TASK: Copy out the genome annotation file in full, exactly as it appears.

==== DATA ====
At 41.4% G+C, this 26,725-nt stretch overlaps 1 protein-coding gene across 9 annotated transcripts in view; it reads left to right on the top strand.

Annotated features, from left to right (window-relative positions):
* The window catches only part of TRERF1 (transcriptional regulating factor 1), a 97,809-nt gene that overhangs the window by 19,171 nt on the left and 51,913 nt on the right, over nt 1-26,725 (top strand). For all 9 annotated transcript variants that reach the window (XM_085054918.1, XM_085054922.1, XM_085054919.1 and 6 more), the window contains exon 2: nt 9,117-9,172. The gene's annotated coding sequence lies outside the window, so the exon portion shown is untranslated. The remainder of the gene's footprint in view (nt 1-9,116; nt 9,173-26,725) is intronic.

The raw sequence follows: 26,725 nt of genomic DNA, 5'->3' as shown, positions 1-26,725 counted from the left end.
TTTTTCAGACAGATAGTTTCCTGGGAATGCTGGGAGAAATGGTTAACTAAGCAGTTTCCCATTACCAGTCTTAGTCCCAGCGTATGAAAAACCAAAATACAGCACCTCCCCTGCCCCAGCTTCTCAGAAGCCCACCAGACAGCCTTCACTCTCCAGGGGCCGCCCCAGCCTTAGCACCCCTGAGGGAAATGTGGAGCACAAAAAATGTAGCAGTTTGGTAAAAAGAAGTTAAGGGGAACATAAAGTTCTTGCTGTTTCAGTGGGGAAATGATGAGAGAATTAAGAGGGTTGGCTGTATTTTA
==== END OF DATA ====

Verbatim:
At 41.4% G+C, this 26,725-nt stretch overlaps 1 protein-coding gene across 9 annotated transcripts in view; it reads left to right on the top strand.

Annotated features, from left to right (window-relative positions):
* The window catches only part of TRERF1 (transcriptional regulating factor 1), a 97,809-nt gene that overhangs the window by 19,171 nt on the left and 51,913 nt on the right, over nt 1-26,725 (top strand). For all 9 annotated transcript variants that reach the window (XM_085054918.1, XM_085054922.1, XM_085054919.1 and 6 more), the window contains exon 2: nt 9,117-9,172. The gene's annotated coding sequence lies outside the window, so the exon portion shown is untranslated. The remainder of the gene's footprint in view (nt 1-9,116; nt 9,173-26,725) is intronic.

The raw sequence follows: 26,725 nt of genomic DNA, 5'->3' as shown, positions 1-26,725 counted from the left end.
TTTTTCAGACAGATAGTTTCCTGGGAATGCTGGGAGAAATGGTTAACTAAGCAGTTTCCCATTACCAGTCTTAGTCCCAGCGTATGAAAAACCAAAATACAGCACCTCCCCTGCCCCAGCTTCTCAGAAGCCCACCAGACAGCCTTCACTCTCCAGGGGCCGCCCCAGCCTTAGCACCCCTGAGGGAAATGTGGAGCACAAAAAATGTAGCAGTTTGGTAAAAAGAAGTTAAGGGGAACATAAAGTTCTTGCTGTTTCAGTGGGGAAATGATGAGAGAATTAAGAGGGTTGGCTGTATTTTA